Director: Arthur Robison
Cast: Lars Hanson, Lya de Putti, Carl Harbord, Warwick Ward
UK 1929 | Black & white | 101min | Drama
Avaliable on: DCP
Liam O’Flaherty’s 1925 novel about betrayal amidst the chaotic political and revolutionary environment of the newly independent Ireland of 1922 was famously adapted for the screen by John Ford. This earlier, silent adaptation is arguably finer, bringing to bear the best of late 1920s European filmmaking, but with one foot in the 1930s. O’Flaherty claimed that he wrote The Informer as a ‘high-brow detective story’ that was ‘based on the technique of the cinema’. Director Robison’s approach, emphasising the sense of claustrophobia and playing up the chiaroscuro, anticipates the mood of later film noir thrillers. German cinematographers Brandes and Sparkuhl make the most of the A-list international stars, Lars Hanson and the languorously beautiful Lya de Putti. Dublin is convincingly realised – one virtuoso tracking shot takes you from a rooftop down to a bustling street as it follows Gypo Nolan (Hanson), elbowing his way through the crowd, on his way to inform on his friend. Love and loyalty struggle to survive the consequences of his action. (Bryony Dixon)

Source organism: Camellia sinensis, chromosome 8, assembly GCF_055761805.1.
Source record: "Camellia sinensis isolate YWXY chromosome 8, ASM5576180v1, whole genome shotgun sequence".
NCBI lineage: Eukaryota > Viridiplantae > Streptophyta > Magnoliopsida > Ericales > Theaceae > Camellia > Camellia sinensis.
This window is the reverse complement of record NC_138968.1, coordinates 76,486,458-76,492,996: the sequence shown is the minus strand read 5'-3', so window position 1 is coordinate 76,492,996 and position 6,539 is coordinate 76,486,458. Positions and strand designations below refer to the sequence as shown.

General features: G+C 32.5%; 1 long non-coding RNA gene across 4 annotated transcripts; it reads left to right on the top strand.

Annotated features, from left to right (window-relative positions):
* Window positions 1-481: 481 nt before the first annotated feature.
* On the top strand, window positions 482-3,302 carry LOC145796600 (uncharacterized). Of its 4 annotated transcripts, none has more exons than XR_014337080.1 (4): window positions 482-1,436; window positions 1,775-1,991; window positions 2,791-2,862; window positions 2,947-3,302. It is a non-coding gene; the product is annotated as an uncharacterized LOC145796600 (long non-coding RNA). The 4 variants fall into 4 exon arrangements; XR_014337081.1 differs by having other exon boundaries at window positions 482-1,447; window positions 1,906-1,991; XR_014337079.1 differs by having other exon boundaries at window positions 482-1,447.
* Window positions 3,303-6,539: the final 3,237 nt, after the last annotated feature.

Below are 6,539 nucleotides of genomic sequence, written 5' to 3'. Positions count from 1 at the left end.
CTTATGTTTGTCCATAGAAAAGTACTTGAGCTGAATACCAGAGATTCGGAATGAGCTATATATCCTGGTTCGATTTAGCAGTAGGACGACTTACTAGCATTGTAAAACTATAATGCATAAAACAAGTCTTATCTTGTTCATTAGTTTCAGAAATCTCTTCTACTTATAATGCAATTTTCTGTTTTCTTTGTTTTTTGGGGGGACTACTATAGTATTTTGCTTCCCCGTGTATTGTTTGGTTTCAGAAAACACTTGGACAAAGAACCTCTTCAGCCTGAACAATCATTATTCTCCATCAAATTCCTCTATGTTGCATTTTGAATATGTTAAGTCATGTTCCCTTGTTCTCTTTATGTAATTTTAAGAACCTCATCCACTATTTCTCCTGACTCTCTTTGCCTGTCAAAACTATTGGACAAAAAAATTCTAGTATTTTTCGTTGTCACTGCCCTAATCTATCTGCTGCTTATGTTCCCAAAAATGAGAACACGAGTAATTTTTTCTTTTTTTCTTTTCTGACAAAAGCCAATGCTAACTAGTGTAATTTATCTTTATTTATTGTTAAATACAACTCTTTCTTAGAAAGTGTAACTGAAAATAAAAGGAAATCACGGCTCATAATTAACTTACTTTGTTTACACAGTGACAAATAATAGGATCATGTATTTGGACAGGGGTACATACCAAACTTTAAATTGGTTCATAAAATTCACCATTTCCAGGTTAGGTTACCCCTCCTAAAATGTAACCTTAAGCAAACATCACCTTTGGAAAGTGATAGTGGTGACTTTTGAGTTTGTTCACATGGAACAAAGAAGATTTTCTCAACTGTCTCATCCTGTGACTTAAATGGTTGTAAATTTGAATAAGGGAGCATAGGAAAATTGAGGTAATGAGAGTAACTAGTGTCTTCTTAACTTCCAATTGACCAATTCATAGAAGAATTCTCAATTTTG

This DCP features a score by Gareth Knox.